Even when there is no hatch grayling are very willing to rise to a tasty morsel. This one took a size 16 Klinkhammer. My client's fin perfect and hard fighting first grayling brought a huge smile to his face.
The Grayling Society symposium and dinner is followed by an auction to raise money for the Grayling Research Trust. I had the privilege to successfully bid for a beautiful Rod Dibble split cane rod. It's a wonderful casting tool and plays a fish gently to the net. It's a pleasure to use and I'm confident I'll have many successful outings with it.
Grayling are a surprisingly delicate fish, they fight hard but it takes a lot out of them.
Please handle them with care, respect and minimise their time out of water, give them time to recover whilst supporting them and allow them to swim away under their own steam. Do not pull them backwards as this forces water through their gills the wrong way and can lead to foreign bodies entering their gill covers.
I now use a chest mounted GoPro that allows me to take pictures or videos without having to mess about with a hand held camera.
Well the weather up here is changing and getting a little cooler.
On Sunday I was fishing around Bangor on Dee with a mate, the sky was overcast and there was a definite nip in the air when we started fishing. We were quickly off to a good start with grayling and 'spotties' keen to take a fly. I was fishing a team of spiders and Craig fishing a single dry.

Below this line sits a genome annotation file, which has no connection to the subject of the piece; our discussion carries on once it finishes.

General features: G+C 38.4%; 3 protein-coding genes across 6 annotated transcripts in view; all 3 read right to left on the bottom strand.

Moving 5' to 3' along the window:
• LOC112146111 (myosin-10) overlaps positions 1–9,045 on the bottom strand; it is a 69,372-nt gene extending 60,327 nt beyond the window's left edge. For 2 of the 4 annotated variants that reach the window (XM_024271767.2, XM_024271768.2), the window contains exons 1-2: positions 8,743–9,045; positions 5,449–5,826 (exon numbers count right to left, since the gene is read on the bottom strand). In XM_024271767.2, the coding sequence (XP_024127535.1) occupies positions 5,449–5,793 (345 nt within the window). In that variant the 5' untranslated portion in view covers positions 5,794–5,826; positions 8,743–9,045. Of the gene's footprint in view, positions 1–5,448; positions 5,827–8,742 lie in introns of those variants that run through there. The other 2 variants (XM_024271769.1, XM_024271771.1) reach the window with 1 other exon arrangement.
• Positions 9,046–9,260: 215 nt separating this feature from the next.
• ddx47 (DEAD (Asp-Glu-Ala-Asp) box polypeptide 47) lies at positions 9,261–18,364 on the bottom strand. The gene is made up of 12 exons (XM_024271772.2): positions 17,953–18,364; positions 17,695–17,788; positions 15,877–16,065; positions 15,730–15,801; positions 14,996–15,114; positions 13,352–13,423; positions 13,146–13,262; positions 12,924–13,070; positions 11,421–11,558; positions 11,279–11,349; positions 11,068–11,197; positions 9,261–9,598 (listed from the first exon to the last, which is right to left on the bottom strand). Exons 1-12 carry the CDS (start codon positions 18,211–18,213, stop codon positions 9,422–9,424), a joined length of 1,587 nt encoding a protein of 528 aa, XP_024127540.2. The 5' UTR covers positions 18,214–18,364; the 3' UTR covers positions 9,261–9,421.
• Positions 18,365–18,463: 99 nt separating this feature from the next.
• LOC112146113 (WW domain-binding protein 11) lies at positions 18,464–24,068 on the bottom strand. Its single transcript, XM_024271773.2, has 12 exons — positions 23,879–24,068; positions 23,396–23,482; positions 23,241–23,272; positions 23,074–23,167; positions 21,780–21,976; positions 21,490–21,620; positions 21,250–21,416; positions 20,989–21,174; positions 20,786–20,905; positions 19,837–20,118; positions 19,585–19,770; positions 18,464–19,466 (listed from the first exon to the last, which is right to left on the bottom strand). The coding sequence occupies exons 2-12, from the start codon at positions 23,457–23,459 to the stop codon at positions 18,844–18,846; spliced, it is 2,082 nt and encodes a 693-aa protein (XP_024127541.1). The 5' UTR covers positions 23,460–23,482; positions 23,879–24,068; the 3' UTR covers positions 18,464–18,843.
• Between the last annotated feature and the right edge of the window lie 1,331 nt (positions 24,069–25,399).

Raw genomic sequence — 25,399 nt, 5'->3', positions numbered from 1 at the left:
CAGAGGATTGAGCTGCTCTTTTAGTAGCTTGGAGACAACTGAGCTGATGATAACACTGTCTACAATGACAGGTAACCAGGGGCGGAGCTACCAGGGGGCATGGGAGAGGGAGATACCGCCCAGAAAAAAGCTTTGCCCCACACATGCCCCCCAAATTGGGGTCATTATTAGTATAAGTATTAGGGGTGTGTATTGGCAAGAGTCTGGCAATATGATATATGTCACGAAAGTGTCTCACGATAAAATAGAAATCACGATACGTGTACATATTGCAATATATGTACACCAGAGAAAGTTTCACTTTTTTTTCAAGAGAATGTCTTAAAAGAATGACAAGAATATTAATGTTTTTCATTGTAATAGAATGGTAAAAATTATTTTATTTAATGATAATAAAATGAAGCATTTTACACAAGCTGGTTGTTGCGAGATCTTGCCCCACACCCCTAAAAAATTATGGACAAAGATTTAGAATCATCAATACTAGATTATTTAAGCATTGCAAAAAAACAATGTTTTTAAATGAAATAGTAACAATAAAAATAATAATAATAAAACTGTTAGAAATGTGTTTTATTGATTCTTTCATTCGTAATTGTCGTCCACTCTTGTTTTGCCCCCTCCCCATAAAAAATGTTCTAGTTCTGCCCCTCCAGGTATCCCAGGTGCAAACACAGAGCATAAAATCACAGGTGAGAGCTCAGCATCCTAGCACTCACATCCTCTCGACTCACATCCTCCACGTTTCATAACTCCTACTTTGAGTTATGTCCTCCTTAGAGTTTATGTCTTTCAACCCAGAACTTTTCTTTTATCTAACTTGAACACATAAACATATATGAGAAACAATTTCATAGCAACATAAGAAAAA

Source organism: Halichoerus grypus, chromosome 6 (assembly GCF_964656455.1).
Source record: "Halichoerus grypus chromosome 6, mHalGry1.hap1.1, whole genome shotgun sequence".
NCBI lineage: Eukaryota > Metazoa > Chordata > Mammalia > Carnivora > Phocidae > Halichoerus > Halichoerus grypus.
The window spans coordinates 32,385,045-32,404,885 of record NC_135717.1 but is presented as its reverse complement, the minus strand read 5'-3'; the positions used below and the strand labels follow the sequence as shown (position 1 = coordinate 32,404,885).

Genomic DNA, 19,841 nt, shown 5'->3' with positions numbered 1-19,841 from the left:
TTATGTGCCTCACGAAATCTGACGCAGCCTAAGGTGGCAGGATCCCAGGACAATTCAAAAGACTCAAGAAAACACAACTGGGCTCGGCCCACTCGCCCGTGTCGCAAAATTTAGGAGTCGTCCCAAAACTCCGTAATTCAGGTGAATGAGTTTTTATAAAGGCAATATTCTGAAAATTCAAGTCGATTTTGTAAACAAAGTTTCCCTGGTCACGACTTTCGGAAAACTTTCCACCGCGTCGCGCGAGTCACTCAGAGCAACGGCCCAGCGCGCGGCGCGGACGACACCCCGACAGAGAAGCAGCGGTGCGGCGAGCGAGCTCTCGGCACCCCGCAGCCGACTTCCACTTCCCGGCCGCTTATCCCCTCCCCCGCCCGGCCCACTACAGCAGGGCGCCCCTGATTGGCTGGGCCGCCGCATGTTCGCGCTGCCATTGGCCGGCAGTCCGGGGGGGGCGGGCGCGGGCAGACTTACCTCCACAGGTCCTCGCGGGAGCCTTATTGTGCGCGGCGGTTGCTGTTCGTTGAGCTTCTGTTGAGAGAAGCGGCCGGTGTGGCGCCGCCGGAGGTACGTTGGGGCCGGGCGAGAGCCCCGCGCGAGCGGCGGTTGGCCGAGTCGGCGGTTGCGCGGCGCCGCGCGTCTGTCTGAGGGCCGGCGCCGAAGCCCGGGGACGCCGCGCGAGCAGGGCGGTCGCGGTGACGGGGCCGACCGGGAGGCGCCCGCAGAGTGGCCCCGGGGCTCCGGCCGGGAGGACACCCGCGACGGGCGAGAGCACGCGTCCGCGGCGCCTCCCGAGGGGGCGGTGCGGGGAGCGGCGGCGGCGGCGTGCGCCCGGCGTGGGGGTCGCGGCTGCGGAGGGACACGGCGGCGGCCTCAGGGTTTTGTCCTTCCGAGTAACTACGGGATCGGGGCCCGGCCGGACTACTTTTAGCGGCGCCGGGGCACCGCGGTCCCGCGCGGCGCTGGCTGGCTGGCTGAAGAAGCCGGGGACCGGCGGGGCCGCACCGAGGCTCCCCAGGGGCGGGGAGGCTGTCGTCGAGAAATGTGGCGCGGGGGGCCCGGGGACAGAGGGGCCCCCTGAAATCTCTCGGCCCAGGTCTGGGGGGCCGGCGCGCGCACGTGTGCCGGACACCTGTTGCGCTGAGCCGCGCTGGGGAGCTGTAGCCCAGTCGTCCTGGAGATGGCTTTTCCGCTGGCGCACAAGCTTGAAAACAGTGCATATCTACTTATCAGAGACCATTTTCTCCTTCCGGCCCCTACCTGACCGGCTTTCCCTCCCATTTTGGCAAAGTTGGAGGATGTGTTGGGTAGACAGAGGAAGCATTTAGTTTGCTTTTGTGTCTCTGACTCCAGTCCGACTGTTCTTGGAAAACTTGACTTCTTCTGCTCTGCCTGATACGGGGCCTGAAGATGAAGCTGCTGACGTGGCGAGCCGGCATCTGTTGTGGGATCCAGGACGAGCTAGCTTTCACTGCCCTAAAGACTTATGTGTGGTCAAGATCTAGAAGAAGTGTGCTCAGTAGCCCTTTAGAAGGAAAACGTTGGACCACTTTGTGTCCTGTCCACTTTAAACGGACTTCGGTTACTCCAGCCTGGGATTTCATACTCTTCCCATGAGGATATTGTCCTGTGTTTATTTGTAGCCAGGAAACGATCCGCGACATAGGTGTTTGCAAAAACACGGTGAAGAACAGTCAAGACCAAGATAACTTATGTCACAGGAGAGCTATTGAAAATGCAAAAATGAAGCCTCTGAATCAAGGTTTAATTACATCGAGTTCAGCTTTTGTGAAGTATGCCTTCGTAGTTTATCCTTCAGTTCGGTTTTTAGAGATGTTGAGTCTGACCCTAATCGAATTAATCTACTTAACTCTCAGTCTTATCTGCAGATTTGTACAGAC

By lunchtime we'd both caught into double figures and after a well deserved break we were off for round two. Unfortunately during lunch the cloud burnt off, the sun came out, temperature soared and the fish quickly lost their appetite.
There are many arguments within the angling community about otters. Love them or hate them they are here to stay and we need to live with them.
Cards on table, I really like the little critters. and feel privileged when I see one and feel they have a greater right than I to catch fish, I do it for sport they do it to live.
On Saturday I had the pleasure to watch one feeding for several minutes unbothered by my presence. A few minutes later I entered the river and was rewarded with a large grayling. The Welsh Dee is a very productive river and there's room for anglers and the resident otters.
Please contact me if you want the whole video.
A well know fly fishing guide and instructor John can often be found fishing or guiding on the Welsh Dee or passing his knowledge to others at game fairs and country shows.
Guided fly fishing trips on rivers, streams and upland lakes in Snowdonia. and surrounding areas of North Wales.
Fishing for summer & winter grayling and wild brown trout.in the spectacular, tranquil countryside that is Snowdonia National Park.
Fly fishing and casting lessons for beginners. Casting fault analysis, single handed spey, slack line and presentation casting tuition for more experienced fly fishers.
Develop your watercraft skills on freestone rivers and upland lakes.